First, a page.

Spoor of Desire: Selected Poems
is available for $16.00 from FootHills Publishing, P.O. Box 68, Kanona NY 14856 or see www.foothillspublishing.com.

Tourist Snapshots is available for $8.95 from Randy Fingland, CC Marimbo, P.O. Box 933, Berkeley CA 94701 or see www.ccmarimbo.com.

Dada Poetry: An Introduction was published by Nirala Publications. It may be ordered on Amazon.com for $25 plus shipping. American buyers may order a copy from me for $23 including shipping.

The other books are also available from the author William Seaton. Write seaton@frontiernet.net.


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Friday, August 1, 2014

High School

This year my high school class is holding its fiftieth reunion. I have always had decidedly mixed feelings about my high school experience. Many people have experienced ambivalence reflecting on this period, conflicted feelings compounded of joys of discovery and exuberant youthful energies balanced by social insecurity, sexual frustration, and doubts about the future. I cannot know if my case was any more intense than that of other young lads. In fact, it is probably in the nature of adolescent emotion that each agonized subjectivity considers its own falling upon the thorns of life an ordeal dramatic and extraordinary. I was sufficiently eager to leave my own high school that I took off a year early, hoping at college to find kindred minds and to escape what seemed a stifling social scene and the isolation of what I took for suburban unreality. Without realizing that every culture tends to seem invisible to those born into it, I thought that the rural farming towns, the immigrant neighborhoods of Chicago, indeed every foreign place on earth had its own culture. Where I lived struck me as no less barren than it was comfortable. I would take the el to 63rd Street on the South Side and walk for miles, just looking and listening. Once graduated, I fled to university, to the West Coast, the East Coast, abroad, far, at any rate, from where I had grown up, and I did not revisit the scenes of my suburban childhood.

I was myself surprised at my receptivity when one day I received a call about the reunion from a man whom I had known even in elementary school. In one of the typical readjustments these occasions elicit, once I had caught his name, I was slightly surprised me at his mature assuredness. Though I hadn’t thought of him once in the half century past, my impression had been that he was something of a nebbish. (Lord knows what he thought of me, if he did at all. On the phone he didn’t seem to remember me.)

I would be little surprised if any of my fellow students who did give me a thought considered me somewhat odd; my own self-image was probably more extreme. Many of the elements out of which the high school memories of others are constructed were lacking in my case. No prom or big game; in fact, I never dated or attended a sports event. Unlike some high school students, I could rationalize my social unease as a sign of sensitivity and my lack of a generalized popularity as an inevitable concomitant of intellectuality. Further, I regarded myself as counter-cultural even in the early sixties and thought estrangement from the school social order evidence of integrity. I got off rather easily from my fellow-students, though my copy of Donald Allen’s The New American Poetry 1945-1960 still carries the traces of chewing gum some wag inserted while I was away from my desk. Confident in my taste (if in little else), I pushed back and began ostentatiously carrying a huge scholarly edition of Spenser’s Faerie Queen. I was the first person to check it out from the school library, but I am afraid I actually read precious little of it until several years later.

Self-righteously, I felt I had broader reasons than literary interests for disaffection with the Glen Ellyn high school social scene. Glenbard West was a picturesque school, built atop Honeysuckle Hill overlooking Lake Ellyn in 1920 in the style of a fanciful castle with turrets and leaded glass windows, but to me it represented some rather ugly values. I utterly rejected (consciously, at any rate) the prejudices of the haute bourgeois suburban community which in those days excluded non-whites and Jews and celebrated wealth as the definitive measure of worth and achievement. The superintendent of schools (once the high school’s principal) was Fred L. Biester, a decidedly old-style bigoted reactionary. Difficult as it is to believe in the twenty-first century, this man addressed my junior high school graduation by informing us that needed to study hard and do well in college since, though we might not yet realize it, the white race was in the minority and needed to work to maintain control. In this era and environment the John Birch Society and the Christian Anti-Communist Crusade flourished, while I and others of my generation in similar settings across the country decided we were socialists.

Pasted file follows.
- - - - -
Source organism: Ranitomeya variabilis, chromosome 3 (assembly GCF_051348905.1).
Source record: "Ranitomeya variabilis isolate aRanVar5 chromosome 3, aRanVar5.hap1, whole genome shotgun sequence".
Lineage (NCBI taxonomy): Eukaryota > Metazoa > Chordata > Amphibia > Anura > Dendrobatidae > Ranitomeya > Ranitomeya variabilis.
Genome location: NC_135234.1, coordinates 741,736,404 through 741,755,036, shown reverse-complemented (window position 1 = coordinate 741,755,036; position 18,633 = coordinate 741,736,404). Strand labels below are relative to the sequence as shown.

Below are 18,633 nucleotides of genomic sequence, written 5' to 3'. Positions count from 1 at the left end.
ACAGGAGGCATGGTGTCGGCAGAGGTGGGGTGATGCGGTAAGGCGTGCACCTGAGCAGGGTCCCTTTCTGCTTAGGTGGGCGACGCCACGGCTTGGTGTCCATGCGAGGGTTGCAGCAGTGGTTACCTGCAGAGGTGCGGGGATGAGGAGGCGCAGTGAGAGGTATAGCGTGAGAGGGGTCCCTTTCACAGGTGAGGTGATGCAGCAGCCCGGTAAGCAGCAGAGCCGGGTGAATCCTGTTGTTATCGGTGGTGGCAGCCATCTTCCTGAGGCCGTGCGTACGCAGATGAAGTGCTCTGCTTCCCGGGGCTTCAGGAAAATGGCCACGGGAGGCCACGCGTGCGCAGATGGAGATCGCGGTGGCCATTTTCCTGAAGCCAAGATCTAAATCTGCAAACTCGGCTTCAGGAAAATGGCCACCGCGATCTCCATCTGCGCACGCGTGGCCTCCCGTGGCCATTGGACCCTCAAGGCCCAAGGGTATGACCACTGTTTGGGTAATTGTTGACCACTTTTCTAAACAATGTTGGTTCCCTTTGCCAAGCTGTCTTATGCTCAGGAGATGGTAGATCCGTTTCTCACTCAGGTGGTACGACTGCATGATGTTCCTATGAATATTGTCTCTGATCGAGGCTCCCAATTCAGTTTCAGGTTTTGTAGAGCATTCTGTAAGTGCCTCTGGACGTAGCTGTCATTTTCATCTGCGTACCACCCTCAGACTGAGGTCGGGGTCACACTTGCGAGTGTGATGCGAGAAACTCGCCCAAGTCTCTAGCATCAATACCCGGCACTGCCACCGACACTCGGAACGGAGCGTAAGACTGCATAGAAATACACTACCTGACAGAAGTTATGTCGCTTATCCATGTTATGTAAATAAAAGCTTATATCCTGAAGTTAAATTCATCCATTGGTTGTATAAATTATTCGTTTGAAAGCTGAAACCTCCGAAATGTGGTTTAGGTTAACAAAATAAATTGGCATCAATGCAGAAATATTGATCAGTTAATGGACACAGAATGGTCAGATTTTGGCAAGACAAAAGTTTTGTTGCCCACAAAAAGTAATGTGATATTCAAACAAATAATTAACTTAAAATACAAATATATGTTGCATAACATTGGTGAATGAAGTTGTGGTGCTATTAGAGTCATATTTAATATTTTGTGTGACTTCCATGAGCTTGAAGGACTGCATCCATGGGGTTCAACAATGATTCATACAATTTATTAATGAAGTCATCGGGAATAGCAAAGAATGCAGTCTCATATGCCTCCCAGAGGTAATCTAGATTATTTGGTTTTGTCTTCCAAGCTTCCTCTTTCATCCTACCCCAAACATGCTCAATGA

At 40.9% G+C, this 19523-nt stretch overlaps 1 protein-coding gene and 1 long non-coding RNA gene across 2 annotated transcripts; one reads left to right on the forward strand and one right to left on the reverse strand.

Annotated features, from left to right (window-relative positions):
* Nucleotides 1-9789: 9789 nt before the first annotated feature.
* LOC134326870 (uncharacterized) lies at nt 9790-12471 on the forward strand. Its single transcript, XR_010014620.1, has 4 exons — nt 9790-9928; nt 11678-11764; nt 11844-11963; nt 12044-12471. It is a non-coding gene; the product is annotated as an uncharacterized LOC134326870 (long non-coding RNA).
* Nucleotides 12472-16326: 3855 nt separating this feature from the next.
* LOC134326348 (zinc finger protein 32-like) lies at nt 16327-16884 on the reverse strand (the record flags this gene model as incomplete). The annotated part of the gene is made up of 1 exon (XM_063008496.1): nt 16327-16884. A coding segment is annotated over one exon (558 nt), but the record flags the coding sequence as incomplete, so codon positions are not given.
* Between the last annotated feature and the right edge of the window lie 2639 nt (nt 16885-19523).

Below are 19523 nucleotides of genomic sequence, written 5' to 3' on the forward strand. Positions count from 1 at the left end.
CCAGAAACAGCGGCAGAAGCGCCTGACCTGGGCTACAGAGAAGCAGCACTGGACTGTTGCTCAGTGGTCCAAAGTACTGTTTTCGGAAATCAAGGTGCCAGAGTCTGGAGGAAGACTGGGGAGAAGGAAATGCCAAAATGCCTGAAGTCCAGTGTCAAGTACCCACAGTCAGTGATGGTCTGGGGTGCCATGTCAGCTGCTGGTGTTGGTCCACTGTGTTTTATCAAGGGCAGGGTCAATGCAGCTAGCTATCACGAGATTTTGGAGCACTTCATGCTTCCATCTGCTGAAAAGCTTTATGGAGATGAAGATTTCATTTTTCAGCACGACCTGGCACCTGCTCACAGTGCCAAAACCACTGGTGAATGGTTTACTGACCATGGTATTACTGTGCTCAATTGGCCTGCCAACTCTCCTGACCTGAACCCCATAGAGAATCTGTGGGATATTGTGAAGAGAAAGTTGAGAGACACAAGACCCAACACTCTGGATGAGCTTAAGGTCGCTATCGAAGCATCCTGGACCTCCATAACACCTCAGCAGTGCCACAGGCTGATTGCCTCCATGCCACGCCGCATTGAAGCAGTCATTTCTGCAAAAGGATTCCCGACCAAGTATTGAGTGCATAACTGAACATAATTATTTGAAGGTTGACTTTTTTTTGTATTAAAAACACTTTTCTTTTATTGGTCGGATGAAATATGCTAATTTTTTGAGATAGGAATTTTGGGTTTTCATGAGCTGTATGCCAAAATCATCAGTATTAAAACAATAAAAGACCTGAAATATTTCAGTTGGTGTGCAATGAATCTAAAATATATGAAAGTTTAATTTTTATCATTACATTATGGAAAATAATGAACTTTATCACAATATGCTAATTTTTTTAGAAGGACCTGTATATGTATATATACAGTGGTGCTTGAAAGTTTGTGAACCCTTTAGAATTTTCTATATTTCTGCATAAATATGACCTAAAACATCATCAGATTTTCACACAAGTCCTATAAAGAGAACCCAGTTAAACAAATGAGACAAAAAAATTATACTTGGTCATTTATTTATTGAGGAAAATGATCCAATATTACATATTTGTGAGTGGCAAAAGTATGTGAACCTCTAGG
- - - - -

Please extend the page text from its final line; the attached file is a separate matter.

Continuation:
The reactionary attitudes of the community seemed to me to translate on the high school level into a social order in which the most prestigious were the children of the members of the more expensive country club whom I saw as programmed to follow their parents as business executives. (This did not, of course, always prove to be the case. ) I regarded the student organizations as little more than training grounds for the board rooms of the future.

Yet there were compensations arising out of the same package of factors. I was acutely conscious of the area’s privilege (though I was surprised recently to see DuPage County identified as the wealthiest county in the Midwest). Glenbard West (East had just opened when I attended) was certain in its annual quota of Merit Finalists and Westinghouse Science winners and secure in its place on the Newsweek list of best public high schools.

I did make close friends in school. In our circle it was ordinary to cultivate serious academic interests, either scientific, artistic, or intellectual. Virtually all pursued research or creative work and became professors. A cohort like mine could hardly have existed in most schools and the honors class system guaranteed that we would all follow much the same schedule year after year. I fully believe that we could have learned very nearly as well without teachers as we did with their help. The only one whom I recall with affection was a young male English teacher just passing through for a few years, who gave a decent modern poetry unit, but whose most impressive quality was his style. Dressed elegantly in a three-piece suit, his hair swept back in a dramatic wave, he would wax enthusiastic about the ballet, the opera, the Chicago Symphony. “I,” he would say, “am an Italophile. Everyone say I-tal-o-phile.” Confident he would appreciate the gesture, we posted a sign above his classroom door quoting Dante: “Lasciate ogne speranza, voi ch'intrate.” Today I have not the slightest doubt he was gay, but I don’t think the possibility ever occurred to any of us back then.